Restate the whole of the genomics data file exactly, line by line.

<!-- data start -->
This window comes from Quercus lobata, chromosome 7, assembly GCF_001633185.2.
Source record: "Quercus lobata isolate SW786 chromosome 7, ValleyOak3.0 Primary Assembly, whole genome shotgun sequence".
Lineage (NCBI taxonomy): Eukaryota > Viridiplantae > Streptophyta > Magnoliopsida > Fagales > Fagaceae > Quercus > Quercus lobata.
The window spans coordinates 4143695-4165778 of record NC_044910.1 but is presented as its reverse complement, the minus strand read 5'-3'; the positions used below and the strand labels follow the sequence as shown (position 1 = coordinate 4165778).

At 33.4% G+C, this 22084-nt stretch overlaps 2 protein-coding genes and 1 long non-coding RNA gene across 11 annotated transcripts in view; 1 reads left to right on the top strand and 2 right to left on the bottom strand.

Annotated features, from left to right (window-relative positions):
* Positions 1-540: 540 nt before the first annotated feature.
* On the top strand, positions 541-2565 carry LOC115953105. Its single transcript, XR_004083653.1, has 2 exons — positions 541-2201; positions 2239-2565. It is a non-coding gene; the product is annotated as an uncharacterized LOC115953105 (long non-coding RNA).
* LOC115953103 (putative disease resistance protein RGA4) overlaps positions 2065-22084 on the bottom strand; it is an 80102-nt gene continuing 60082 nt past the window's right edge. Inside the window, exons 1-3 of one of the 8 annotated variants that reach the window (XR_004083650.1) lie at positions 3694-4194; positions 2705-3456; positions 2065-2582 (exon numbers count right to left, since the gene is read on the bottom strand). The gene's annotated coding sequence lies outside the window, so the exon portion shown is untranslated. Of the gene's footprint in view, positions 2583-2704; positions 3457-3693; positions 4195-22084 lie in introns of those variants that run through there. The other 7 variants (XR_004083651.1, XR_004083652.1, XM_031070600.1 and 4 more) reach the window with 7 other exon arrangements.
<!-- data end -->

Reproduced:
This window comes from Quercus lobata, chromosome 7, assembly GCF_001633185.2.
Source record: "Quercus lobata isolate SW786 chromosome 7, ValleyOak3.0 Primary Assembly, whole genome shotgun sequence".
Lineage (NCBI taxonomy): Eukaryota > Viridiplantae > Streptophyta > Magnoliopsida > Fagales > Fagaceae > Quercus > Quercus lobata.
The window spans coordinates 4143695-4165778 of record NC_044910.1 but is presented as its reverse complement, the minus strand read 5'-3'; the positions used below and the strand labels follow the sequence as shown (position 1 = coordinate 4165778).

At 33.4% G+C, this 22084-nt stretch overlaps 2 protein-coding genes and 1 long non-coding RNA gene across 11 annotated transcripts in view; 1 reads left to right on the top strand and 2 right to left on the bottom strand.

Annotated features, from left to right (window-relative positions):
* Positions 1-540: 540 nt before the first annotated feature.
* On the top strand, positions 541-2565 carry LOC115953105. Its single transcript, XR_004083653.1, has 2 exons — positions 541-2201; positions 2239-2565. It is a non-coding gene; the product is annotated as an uncharacterized LOC115953105 (long non-coding RNA).
* LOC115953103 (putative disease resistance protein RGA4) overlaps positions 2065-22084 on the bottom strand; it is an 80102-nt gene continuing 60082 nt past the window's right edge. Inside the window, exons 1-3 of one of the 8 annotated variants that reach the window (XR_004083650.1) lie at positions 3694-4194; positions 2705-3456; positions 2065-2582 (exon numbers count right to left, since the gene is read on the bottom strand). The gene's annotated coding sequence lies outside the window, so the exon portion shown is untranslated. Of the gene's footprint in view, positions 2583-2704; positions 3457-3693; positions 4195-22084 lie in introns of those variants that run through there. The other 7 variants (XR_004083651.1, XR_004083652.1, XM_031070600.1 and 4 more) reach the window with 7 other exon arrangements.